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Journal of Sensors
Volume 2012 (2012), Article ID 359271, 6 pages
Role of the Material Electrodes on Resistive Behaviour of Carbon Nanotube-Based Gas Sensors for Detection
1Dipartimento di Fisica, Università di Roma “Tor Vergata”, Via della Ricerca Scientifica, 00133 Roma, Italy
2Dipartimento di Scienze e Tecnologie Chimiche, Minimalab Università di Roma “Tor Vergata”, Via della Ricerca Scientifica, 00133 Roma, Italy
Received 24 January 2012; Revised 20 March 2012; Accepted 4 April 2012
Academic Editor: Michele Penza
Copyright © 2012 M. Lucci et al. This is an open access article distributed under the Creative Commons Attribution License, which permits unrestricted use, distribution, and reproduction in any medium, provided the original work is properly cited.
Miniaturized gas-sensing devices that use single-walled carbon nanotubes as active material have been fabricated using two different electrode materials, namely, Au/Cr and NbN. The resistive sensors have been assembled aligning by dielectrophoresis the nanotube bundles between 40 μm spaced Au/Cr or NbN multifinger electrodes. The sensing devices have been tested for detection of the H2S gas, in the concentration range 10–100 ppm, using N2 as carrier gas. No resistance changes were detected using sensor fabricated with NbN electrodes, whereas the response of the sensor fabricated with Au/Cr electrodes was characterized by an increase of the resistance upon gas exposure. The main performances of this sensor are a detection limit for H2S of 10 ppm and a recovery time of few minutes. The present study suggests that the mechanism involved in H2S gas detection is not a direct charge transfer between molecules and nanotubes. The hypothesis is that detection occurs through passivation of the Au surfaces by H2S molecules and modification of the contact resistance at the Au/nanotube interface.
Among the many new technology opportunities and scientific challenges provided by carbon nanotubes (CNT), the sensing represents one of the most important topic. In particular, the design and fabrication of gas sensors assembled with CNT is a burgeoning research field still under development. The gas-sensing devices based on carbon nanomaterials can operate by a variety of different mechanism, such as resistivity change, capacitive effects, field-effect, and gas ionization [1, 2]. The resistive sensors, based on the property of some materials to modify their conductivity when in contact with chemical species, represent nowadays the most widespread class of gas sensors .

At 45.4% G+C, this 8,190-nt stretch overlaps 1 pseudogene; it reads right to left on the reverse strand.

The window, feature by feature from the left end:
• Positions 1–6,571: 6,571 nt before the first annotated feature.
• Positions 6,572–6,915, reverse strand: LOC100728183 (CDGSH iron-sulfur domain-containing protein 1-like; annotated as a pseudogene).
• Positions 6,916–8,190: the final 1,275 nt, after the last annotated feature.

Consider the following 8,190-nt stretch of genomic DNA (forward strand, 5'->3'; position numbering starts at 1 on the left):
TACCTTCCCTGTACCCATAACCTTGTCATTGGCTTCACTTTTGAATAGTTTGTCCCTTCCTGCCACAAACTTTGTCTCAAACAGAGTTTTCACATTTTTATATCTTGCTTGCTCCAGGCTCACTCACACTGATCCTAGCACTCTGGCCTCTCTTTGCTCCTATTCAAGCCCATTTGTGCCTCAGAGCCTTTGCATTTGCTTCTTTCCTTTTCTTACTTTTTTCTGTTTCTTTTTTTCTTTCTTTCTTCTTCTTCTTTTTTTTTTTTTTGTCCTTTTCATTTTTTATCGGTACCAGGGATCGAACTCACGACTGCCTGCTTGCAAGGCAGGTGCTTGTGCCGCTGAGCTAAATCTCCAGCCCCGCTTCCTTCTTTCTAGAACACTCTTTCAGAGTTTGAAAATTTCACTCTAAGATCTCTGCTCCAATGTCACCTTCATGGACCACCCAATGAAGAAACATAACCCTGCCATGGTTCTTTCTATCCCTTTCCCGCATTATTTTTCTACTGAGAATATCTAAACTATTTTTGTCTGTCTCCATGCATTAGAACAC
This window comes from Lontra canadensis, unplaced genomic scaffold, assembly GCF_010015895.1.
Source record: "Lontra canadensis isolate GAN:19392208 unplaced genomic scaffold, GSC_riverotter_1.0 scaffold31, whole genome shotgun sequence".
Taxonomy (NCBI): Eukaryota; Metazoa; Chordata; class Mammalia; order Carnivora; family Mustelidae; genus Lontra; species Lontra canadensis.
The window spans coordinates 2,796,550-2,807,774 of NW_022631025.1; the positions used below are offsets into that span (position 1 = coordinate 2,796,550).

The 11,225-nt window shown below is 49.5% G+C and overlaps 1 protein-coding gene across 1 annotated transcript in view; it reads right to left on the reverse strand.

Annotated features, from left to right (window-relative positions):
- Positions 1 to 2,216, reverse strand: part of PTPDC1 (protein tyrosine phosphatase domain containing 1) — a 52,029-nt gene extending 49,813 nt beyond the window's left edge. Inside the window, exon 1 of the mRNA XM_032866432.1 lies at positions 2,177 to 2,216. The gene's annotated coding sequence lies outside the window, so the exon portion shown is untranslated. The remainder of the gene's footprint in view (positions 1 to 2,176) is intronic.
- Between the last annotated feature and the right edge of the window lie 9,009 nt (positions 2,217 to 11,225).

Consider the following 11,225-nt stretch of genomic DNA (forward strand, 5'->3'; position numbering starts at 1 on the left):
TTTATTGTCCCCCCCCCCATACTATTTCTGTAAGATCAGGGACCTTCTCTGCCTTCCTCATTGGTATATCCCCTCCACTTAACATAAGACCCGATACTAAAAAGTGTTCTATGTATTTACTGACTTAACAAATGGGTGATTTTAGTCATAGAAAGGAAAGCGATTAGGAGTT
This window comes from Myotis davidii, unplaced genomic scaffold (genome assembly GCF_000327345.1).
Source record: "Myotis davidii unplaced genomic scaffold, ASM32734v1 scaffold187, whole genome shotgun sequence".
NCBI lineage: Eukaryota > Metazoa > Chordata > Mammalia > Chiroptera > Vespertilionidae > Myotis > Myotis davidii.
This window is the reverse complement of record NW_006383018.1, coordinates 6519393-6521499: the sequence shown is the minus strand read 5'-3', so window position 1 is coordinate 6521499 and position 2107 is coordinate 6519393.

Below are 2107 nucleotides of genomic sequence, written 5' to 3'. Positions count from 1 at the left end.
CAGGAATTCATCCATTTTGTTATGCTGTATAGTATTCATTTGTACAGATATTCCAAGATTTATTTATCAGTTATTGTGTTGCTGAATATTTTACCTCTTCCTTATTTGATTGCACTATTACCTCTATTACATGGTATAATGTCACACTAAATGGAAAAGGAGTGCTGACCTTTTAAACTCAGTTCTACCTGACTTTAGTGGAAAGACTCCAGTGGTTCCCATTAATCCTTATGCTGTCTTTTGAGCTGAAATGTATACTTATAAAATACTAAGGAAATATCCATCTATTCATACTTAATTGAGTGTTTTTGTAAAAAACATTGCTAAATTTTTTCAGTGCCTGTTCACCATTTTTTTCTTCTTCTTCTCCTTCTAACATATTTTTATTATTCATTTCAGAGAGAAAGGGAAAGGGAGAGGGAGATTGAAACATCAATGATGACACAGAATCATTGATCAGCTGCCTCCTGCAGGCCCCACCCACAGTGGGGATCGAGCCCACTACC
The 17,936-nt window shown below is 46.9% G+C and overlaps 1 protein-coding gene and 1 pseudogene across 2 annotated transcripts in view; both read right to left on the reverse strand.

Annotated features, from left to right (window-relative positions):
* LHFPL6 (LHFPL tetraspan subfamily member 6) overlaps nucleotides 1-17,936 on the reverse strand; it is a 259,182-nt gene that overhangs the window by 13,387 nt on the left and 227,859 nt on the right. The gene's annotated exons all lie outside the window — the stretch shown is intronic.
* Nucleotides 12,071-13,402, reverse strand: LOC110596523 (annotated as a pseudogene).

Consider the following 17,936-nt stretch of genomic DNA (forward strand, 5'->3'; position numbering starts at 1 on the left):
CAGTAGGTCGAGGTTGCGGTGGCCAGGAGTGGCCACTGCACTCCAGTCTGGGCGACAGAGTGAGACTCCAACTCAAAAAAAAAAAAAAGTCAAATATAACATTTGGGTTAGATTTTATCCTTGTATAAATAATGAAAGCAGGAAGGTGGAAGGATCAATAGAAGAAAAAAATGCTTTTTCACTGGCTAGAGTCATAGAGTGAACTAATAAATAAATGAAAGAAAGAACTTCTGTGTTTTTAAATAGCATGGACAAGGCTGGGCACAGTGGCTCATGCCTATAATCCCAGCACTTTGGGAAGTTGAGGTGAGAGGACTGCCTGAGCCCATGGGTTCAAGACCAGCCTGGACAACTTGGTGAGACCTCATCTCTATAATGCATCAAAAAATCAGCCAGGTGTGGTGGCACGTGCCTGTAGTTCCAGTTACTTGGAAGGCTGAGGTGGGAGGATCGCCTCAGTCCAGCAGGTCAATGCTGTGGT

The intrinsic properties of CNTs meet indeed totally the requirements for a chemical sensor in terms of sensitivity, reproducibility, and durability [4, 5], whereas chemical/physical modifications of the nanotube walls can enhance the molecular specificity, making it possible to achieve a good selectivity .
Moreover the use of the carbon nanotubes as active sensing material for gas detection enables to minimize size/weight of the device, with reduction of power consumption and of manufacturing costs.
In our labs researches related to gas detection are carried out using resistive sensors assembled with single wall carbon nanotubes (SWCNTs) [7–9]. The experiments performed up to now demonstrated that such sensors are able to detect at room temperature sub-ppm levels of gas molecules (NO, NO2, and NH3) in some hundreds of μs. Moreover, after only few seconds, the devices are ready for a new operation. To reach such good performances, the main challenges to be managed are the relative orientation of the nanotubes and the application of a back-gate voltage [7–9].
The task of optimizing the organization of the SWCNT between the conductive stripes has been faced and successfully achieved by means of an dielectrophoresis process (DEP) that induces alignment of the SWCNT bundles between the electrodes . A series of experiments confirmed that this kind of nanotube organization is indeed strictly needed in order to increase the sensitivity of the device. The second task regards a proper tuning of the voltages applied to the back-gate contact during the various phases of the nanotube/gas interaction processes. The voltage tuning was found to strongly improve the response times and to allow sensor self-calibration.
In resistive devices the p-type semiconducting behaviour of SWCNT is exploited to discriminate species with different electronic properties; an electron-donor gas affects the conductivity in opposite way with respect to an electron-acceptor gas. In this contest the material of the electrode was assumed not to influence the sensor response.
However, it was noted  that the response of the SWCNT-based sensor was influenced by the nature of the electrode metallic material, and it was suggested that the interface between the nanotubes and the metal could play an important role in the response of the resistive sensors. This finding could open the way to a selective sensing, obtained by the use of different electrode materials.